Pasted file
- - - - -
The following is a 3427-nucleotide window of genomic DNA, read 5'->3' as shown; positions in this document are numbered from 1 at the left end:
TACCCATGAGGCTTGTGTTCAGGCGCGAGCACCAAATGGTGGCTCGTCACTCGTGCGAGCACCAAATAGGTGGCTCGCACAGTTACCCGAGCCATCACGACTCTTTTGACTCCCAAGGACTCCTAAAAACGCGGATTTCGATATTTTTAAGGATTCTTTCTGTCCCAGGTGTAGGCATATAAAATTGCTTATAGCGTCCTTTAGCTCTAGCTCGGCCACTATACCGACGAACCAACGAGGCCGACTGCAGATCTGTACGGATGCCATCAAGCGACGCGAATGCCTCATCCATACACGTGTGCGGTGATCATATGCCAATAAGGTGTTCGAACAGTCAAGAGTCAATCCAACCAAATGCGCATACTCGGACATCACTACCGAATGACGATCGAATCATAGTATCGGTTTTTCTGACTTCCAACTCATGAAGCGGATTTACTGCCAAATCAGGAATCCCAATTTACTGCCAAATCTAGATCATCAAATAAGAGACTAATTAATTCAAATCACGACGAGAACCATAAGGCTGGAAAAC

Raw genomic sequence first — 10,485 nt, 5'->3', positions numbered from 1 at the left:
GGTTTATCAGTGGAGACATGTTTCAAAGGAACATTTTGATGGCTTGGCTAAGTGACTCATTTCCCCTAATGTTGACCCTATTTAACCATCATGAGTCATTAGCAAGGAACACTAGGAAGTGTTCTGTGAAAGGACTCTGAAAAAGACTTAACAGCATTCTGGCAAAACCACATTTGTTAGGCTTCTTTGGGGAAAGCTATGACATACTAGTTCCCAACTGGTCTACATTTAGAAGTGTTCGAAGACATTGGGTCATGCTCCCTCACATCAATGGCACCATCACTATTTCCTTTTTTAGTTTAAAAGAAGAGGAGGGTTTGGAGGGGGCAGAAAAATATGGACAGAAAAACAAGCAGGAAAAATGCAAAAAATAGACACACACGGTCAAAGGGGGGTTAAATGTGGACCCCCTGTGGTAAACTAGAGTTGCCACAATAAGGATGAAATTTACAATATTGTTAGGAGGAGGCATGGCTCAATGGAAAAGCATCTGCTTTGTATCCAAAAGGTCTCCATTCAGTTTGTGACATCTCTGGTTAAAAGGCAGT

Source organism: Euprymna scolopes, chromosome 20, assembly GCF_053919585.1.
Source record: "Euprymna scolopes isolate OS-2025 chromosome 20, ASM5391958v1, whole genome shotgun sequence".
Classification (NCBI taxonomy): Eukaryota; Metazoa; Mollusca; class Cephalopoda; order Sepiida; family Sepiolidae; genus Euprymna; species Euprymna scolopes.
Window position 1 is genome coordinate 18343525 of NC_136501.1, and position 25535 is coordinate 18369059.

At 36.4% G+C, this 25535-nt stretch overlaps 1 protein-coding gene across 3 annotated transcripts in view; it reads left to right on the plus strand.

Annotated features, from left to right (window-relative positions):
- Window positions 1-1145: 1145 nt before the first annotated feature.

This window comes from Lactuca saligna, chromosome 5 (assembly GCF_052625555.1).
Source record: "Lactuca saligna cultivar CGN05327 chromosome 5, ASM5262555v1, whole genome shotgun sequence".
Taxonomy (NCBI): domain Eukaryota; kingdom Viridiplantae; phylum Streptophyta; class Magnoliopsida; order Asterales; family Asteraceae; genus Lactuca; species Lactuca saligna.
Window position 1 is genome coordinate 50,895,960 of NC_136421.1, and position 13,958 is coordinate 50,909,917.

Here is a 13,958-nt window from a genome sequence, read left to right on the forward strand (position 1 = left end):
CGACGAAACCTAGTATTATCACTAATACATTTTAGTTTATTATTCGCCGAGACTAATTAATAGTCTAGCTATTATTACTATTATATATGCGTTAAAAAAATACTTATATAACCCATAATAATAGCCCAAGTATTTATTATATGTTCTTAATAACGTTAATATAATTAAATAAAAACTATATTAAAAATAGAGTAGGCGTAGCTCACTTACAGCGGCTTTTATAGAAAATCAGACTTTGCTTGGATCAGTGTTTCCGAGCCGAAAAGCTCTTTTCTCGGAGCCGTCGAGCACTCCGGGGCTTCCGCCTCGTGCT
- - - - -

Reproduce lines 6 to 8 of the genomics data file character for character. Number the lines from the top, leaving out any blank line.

Source record: "Euprymna scolopes isolate OS-2025 chromosome 20, ASM5391958v1, whole genome shotgun sequence".
Classification (NCBI taxonomy): Eukaryota; Metazoa; Mollusca; class Cephalopoda; order Sepiida; family Sepiolidae; genus Euprymna; species Euprymna scolopes.
Window position 1 is genome coordinate 18343525 of NC_136501.1, and position 25535 is coordinate 18369059.